cultivated on a mass scale for biofuel, it could be used to power most

of our fuel needs. When hemp is grown, it releases oxygen into the air,

helping to offset the emissions put into the atmosphere from vehicles.

If hemp were cultivated as a paper pulp source, in a twenty-year period

it would yield four times the amount of paper in one acre than tree

pulp (cannabistaxact.org). This could save the majority of forests from

being destroyed for paper pulp. "Cotton and soy, the two hemp

substitute crops, are characterized not only by their enormous demand

for pesticides, but also by the toxicity of the respective pesticides in

use." (Bocsa) Hemp has a natural insect resistance, and thus requires

little to no pesticides, increasing overall health of farmland and the

ecosystem as a whole.

Cannabis Sativa has been used throughout history for medicinal

purposes all over the world. If the unites states government legalized

medical marijuana on a federal level, millions of peoples lives would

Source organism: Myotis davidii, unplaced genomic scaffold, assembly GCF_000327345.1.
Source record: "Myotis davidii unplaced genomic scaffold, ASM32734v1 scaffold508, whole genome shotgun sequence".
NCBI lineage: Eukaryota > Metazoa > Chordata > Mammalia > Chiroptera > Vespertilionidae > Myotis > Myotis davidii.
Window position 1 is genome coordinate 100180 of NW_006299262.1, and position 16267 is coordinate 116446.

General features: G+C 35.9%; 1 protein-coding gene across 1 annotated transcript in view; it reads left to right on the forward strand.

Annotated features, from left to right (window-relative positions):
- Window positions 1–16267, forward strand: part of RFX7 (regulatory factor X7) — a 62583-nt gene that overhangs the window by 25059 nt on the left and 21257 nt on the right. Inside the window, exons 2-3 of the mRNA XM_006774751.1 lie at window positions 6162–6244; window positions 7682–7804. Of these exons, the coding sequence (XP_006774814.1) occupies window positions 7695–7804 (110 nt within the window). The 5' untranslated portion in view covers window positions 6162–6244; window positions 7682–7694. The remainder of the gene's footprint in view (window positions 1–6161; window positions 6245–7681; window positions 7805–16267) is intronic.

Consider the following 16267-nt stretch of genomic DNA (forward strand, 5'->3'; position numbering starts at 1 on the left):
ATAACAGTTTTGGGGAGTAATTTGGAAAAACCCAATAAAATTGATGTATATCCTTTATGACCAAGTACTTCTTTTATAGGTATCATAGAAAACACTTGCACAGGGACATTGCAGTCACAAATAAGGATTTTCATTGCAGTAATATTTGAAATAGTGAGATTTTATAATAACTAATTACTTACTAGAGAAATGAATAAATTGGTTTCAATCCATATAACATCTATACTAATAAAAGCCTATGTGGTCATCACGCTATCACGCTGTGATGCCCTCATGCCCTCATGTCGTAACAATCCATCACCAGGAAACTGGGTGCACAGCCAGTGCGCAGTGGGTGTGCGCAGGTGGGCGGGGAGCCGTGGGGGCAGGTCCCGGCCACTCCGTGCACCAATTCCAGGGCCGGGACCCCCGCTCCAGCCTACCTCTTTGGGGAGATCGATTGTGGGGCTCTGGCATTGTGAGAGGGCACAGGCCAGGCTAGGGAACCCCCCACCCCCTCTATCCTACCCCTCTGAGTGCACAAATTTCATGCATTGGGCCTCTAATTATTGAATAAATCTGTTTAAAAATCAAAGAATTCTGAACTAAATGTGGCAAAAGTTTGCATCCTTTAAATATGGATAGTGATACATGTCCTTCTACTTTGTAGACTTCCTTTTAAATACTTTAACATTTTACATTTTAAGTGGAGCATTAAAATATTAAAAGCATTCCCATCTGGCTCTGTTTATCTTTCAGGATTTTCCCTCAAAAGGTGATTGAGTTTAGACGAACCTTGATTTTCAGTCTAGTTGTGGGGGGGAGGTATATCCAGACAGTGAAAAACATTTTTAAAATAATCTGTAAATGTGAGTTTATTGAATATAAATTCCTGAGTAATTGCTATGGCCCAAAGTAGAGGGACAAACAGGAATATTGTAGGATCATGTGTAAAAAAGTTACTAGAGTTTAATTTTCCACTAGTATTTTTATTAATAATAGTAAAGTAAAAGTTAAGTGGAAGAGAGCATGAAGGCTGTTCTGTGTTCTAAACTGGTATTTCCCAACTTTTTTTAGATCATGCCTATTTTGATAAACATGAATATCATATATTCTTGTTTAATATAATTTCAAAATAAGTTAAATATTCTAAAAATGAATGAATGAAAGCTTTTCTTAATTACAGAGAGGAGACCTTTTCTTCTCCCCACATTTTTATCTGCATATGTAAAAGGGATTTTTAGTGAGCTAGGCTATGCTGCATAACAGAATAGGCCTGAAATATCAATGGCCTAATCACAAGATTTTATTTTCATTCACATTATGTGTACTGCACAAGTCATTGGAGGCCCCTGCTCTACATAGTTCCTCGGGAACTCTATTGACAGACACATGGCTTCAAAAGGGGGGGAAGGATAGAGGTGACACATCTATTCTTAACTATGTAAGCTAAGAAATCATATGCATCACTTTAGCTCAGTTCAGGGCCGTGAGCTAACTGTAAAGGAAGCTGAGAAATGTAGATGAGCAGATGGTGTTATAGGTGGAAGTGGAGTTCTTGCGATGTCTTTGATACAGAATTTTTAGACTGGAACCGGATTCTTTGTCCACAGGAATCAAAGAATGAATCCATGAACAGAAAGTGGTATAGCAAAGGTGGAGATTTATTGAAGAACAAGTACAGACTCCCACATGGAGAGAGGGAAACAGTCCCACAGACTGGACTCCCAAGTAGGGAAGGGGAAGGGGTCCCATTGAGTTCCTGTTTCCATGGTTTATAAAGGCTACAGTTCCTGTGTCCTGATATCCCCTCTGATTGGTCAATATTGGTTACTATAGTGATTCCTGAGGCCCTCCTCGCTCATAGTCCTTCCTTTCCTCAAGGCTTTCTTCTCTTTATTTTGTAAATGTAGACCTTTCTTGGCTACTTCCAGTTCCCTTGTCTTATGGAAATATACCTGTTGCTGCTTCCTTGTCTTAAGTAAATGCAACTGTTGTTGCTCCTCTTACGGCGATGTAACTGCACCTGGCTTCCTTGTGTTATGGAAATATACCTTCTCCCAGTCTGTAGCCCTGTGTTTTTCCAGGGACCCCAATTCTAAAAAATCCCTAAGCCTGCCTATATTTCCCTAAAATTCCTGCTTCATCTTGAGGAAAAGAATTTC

improve greatly. They are prohibiting a natural medicine, which

seemingly only good could come. I hope in the future, people will begin

to realize that there is an asinine amount of negative propaganda

surrounding this benign herb, formed from greed and hatred.


Works Cited

Gettman, Jon. “Marijuana and the Brain, Part II: The Tolerance Factor.”
High Times

Jul 1995

Gerberding, Julie, "Actual Causes of Death in the United States, 2000,"


Journal of the American Medical Association, March 10, 2004,
1238

“Medical cannabis.” Wikipedia. 2008. Wikipedia.


<http://en.wikipedia.org/wiki/Medical_marijuanaEarly_studies_on
_efficacy>

Bocsa, Ivan. The Cultivation of Hemp. 98: Hemptech.

Macrae, Fiona. "Cannabis 'could stop dementia in its tracks'" DailyMail.


19 Nov. 2008. <http://www.dailymail.co.uk/health/article-
1087544/cannabis-stop-dementia-tracks.html>.

Hemp. <http://www.cannabistaxact.org/paper/>.

Global Pharmaceutical Market Grew 7 Percent. Mar. 2006. IMS Health.


<http://findarticles.com/p/articles/mi_hb5559/is_200603/ai_n22511984
>.